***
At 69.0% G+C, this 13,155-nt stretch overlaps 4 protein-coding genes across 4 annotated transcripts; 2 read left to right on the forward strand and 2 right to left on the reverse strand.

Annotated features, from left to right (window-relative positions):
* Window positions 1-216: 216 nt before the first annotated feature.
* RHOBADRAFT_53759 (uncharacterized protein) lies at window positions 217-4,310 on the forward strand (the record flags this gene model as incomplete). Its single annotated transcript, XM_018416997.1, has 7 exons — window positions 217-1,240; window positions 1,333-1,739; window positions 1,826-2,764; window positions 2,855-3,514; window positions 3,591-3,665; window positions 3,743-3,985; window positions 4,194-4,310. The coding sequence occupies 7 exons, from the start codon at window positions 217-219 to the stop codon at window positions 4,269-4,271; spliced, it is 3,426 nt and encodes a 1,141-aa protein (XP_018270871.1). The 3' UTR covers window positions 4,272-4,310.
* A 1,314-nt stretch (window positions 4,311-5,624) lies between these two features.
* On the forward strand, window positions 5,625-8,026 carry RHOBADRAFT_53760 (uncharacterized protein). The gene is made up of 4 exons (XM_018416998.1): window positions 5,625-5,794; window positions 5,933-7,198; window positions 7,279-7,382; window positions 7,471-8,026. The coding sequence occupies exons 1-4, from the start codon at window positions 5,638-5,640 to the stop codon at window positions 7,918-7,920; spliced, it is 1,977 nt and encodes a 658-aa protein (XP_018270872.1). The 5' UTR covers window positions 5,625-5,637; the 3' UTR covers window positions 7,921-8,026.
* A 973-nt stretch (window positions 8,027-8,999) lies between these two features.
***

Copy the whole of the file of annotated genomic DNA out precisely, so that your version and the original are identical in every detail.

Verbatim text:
At 69.0% G+C, this 13,155-nt stretch overlaps 4 protein-coding genes across 4 annotated transcripts; 2 read left to right on the forward strand and 2 right to left on the reverse strand.

Annotated features, from left to right (window-relative positions):
* Window positions 1-216: 216 nt before the first annotated feature.
* RHOBADRAFT_53759 (uncharacterized protein) lies at window positions 217-4,310 on the forward strand (the record flags this gene model as incomplete). Its single annotated transcript, XM_018416997.1, has 7 exons — window positions 217-1,240; window positions 1,333-1,739; window positions 1,826-2,764; window positions 2,855-3,514; window positions 3,591-3,665; window positions 3,743-3,985; window positions 4,194-4,310. The coding sequence occupies 7 exons, from the start codon at window positions 217-219 to the stop codon at window positions 4,269-4,271; spliced, it is 3,426 nt and encodes a 1,141-aa protein (XP_018270871.1). The 3' UTR covers window positions 4,272-4,310.
* A 1,314-nt stretch (window positions 4,311-5,624) lies between these two features.
* On the forward strand, window positions 5,625-8,026 carry RHOBADRAFT_53760 (uncharacterized protein). The gene is made up of 4 exons (XM_018416998.1): window positions 5,625-5,794; window positions 5,933-7,198; window positions 7,279-7,382; window positions 7,471-8,026. The coding sequence occupies exons 1-4, from the start codon at window positions 5,638-5,640 to the stop codon at window positions 7,918-7,920; spliced, it is 1,977 nt and encodes a 658-aa protein (XP_018270872.1). The 5' UTR covers window positions 5,625-5,637; the 3' UTR covers window positions 7,921-8,026.
* A 973-nt stretch (window positions 8,027-8,999) lies between these two features.